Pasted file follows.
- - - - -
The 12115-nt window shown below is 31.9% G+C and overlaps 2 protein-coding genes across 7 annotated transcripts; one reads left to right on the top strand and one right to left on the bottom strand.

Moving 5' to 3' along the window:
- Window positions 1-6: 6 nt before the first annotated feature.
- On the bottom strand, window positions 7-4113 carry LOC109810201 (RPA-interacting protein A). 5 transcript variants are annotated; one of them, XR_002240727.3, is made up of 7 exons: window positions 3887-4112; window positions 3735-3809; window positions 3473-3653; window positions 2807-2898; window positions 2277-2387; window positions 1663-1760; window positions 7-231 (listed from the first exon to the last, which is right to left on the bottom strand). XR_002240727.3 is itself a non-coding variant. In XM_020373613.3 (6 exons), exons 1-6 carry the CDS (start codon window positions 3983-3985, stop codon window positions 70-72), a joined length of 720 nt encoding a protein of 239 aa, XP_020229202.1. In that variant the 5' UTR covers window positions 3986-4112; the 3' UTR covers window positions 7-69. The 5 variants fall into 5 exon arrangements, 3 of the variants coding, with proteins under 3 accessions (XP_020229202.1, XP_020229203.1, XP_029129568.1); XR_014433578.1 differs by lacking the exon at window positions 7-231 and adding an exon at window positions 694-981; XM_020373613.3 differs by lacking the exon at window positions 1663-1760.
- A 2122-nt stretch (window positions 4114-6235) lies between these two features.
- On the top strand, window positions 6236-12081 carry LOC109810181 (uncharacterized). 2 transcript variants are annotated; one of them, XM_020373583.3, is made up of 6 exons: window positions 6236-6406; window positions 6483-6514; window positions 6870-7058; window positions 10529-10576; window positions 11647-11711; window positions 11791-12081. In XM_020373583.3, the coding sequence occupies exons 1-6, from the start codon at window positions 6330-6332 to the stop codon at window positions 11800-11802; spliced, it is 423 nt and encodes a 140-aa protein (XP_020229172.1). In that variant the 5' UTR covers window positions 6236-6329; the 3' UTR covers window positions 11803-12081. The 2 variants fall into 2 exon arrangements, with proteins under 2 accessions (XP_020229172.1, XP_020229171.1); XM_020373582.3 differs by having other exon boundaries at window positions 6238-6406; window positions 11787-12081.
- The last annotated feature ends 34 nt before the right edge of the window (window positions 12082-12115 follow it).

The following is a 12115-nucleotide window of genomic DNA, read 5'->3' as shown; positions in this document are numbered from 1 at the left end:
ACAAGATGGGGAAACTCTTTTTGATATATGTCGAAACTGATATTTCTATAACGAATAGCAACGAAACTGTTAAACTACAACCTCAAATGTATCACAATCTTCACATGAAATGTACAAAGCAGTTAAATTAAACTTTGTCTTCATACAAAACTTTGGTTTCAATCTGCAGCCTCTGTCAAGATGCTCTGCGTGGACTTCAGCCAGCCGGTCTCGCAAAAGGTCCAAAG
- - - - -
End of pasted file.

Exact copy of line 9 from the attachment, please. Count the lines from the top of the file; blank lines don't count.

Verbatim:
ACAAGATGGGGAAACTCTTTTTGATATATGTCGAAACTGATATTTCTATAACGAATAGCAACGAAACTGTTAAACTACAACCTCAAATGTATCACAATCTTCACATGAAATGTACAAAGCAGTTAAATTAAACTTTGTCTTCATACAAAACTTTGGTTTCAATCTGCAGCCTCTGTCAAGATGCTCTGCGTGGACTTCAGCCAGCCGGTCTCGCAAAAGGTCCAAAG